After June 9, parties will start building coalitions for a federal, Flemish, Brussels and Walloon government, all in — and any political twist and turn could send shockwaves across all these negotiations.

3. Who are the main characters to watch?

All eyes are on:

Tom Van Grieken, the popular Vlaams Belang party president who steered the party away from the brink after it was almost wiped out in 2014.

Bart De Wever, leader of the N-VA, who could leverage Flemish-nationalist and right-wing sentiment to demand concessions from French-speaking parties in national coalition talks. 

Paul Magnette, the suave chairman of the French-speaking Socialist Party (PS), who has a solid shot at becoming prime minister. He’s perhaps best-known outside of Belgium for tanking an EU-Canada trade deal in 2016.

George-Louis Bouchez, however, could spoil Magnette’s party, as he is leading his French-speaking liberal Reformist Movement (MR) into a late surge in the polls.

Sophie Wilmès, a Francophone liberal and former prime minister, is a contender for the top job as well as Belgium’s post at the European Commission.

Alexander De Croo, current Prime Minister and Flemish liberal, is set for an electoral disappointment.

— Lastly, keep an eye on Raoul Hedebouw, the charismatic leader of the far-left Workers’ Party that is set to shake up the mainstream in Brussels and Wallonia.

4. Why doesn’t the biggest party rule?

Current Prime Minister Alexander De Croo is a Flemish liberal from the — wait for it — seventh-largest block of votes in the federal parliament. That shows how becoming Belgium’s prime minister is more about getting the support of political rivals than it is about being Belgium’s biggest party.

This time will be no different. The far-right Vlaams Belang is set to come out on top on June 9 but political parties have a long-standing tradition called the cordon sanitaire that bars this party from power because of its extreme positions (and its predecessor’s conviction for racism in 2004).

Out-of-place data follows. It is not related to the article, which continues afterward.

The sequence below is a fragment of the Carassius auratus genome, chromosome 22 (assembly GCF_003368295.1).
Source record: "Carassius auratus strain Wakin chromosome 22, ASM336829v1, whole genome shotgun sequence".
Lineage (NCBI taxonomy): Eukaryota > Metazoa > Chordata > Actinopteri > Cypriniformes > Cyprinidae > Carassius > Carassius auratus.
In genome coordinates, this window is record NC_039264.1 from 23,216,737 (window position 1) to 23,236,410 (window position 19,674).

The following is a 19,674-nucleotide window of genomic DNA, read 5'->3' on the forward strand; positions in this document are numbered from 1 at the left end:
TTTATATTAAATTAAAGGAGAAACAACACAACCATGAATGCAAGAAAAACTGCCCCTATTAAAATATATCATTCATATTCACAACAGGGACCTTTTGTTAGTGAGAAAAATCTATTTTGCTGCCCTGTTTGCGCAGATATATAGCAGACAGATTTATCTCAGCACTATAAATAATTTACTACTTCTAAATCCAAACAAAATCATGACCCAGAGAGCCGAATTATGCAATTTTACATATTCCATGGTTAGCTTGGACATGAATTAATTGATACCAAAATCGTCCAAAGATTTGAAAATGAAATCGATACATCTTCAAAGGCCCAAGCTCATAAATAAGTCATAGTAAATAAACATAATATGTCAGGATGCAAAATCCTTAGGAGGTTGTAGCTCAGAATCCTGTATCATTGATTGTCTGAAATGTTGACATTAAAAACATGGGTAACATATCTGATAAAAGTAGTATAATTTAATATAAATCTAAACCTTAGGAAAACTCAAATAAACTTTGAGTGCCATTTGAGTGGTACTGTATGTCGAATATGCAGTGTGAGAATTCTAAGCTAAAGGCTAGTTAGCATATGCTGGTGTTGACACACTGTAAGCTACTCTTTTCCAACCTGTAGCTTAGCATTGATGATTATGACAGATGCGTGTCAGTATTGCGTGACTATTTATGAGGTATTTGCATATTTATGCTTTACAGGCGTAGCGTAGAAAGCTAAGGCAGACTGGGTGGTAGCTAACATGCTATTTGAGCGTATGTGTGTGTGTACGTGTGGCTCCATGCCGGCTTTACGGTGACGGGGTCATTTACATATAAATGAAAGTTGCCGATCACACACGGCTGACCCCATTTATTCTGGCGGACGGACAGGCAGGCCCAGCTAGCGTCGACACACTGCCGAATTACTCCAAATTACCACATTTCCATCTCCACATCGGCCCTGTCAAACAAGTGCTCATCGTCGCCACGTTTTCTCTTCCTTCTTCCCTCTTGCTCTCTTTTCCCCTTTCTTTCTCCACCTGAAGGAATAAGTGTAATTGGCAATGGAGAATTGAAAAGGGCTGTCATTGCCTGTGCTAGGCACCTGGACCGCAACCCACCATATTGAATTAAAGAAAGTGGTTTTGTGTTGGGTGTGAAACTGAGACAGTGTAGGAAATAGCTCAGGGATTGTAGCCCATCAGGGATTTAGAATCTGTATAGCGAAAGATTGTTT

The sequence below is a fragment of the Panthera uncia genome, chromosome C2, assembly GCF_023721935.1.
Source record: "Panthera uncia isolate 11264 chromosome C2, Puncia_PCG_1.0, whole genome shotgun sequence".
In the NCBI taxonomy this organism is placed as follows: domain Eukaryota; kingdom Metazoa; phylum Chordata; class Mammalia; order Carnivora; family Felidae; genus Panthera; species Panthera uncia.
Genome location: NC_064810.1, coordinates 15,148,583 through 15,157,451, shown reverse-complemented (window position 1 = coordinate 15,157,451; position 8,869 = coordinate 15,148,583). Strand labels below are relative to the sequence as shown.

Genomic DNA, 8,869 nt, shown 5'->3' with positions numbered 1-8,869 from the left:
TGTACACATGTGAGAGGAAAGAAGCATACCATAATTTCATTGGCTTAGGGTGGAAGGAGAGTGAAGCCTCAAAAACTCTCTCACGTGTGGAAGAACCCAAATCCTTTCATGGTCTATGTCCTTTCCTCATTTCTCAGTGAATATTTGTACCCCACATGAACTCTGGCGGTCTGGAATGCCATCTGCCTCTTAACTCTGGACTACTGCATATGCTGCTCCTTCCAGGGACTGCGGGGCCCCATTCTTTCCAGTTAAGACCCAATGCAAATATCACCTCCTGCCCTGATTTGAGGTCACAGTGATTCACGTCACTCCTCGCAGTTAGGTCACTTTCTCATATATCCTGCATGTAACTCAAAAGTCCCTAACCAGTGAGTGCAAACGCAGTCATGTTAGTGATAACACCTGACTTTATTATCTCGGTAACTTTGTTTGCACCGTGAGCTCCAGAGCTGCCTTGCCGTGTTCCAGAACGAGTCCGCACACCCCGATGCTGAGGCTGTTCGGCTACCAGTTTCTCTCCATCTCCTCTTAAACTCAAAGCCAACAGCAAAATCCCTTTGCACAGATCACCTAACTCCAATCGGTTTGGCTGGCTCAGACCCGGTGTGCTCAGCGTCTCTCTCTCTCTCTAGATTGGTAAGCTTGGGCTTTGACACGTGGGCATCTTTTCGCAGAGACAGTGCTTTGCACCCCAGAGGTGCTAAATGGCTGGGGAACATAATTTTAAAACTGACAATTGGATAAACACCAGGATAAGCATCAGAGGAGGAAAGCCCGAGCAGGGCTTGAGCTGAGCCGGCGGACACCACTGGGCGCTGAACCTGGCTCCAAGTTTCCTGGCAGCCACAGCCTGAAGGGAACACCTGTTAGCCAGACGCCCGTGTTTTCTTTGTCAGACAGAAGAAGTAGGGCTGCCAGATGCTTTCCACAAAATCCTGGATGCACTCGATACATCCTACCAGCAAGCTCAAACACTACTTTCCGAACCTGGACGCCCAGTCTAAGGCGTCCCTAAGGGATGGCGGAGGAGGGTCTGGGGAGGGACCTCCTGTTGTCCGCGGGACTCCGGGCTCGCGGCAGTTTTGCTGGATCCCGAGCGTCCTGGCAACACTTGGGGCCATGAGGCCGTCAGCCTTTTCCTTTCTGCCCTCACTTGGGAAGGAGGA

Current Prime Minister Alexander De Croo is a Flemish liberal. | Kenzo Tribouillard/Getty Images

For the next prime minister, the bets are on the more seasoned party leaders closer to the center.

5. What do Belgian voters care about?

In the northern region of Flanders, migration is a top concern, research out in February shows, with 22 percent of Flemish people saying it is the “biggest problem.” That explains the leading position of Vlaams Belang, an anti-immigration party calling to close the borders. 

Across the country, though, the economy and more specifically purchasing power is on the minds of voters. In Brussels and Wallonia, purchasing power is the No. 1 concern, in Flanders it’s second on the list.

In Brussels, the recent wave of drug-related violence and organized crime might have an impact. A quarter of Brussels residents listed security as one of their priorities.

6. Who can vote? 

Belgium is one of only four European Union countries that has mandatory voting, obliging every citizen with voting rights to actually cast their ballot. Voter turnout usually ends up around 90 percent.

This time, the country is also experimenting with allowing 16 and 17-year-olds to vote in the European Parliament election — initially voluntarily but a March ruling by the Constitutional Court meant all of these minors now also have to cast a mandatory vote on June 9.

Belgium is one of only four European Union countries that has mandatory voting. | Kenzo Tribouillard/Getty Images

The Brussels bubble’s expat community can also vote in the European Parliament election if they have their main residence in a Belgian municipality and registered before the March 31 deadline.

Ellen Boonen contributed reporting.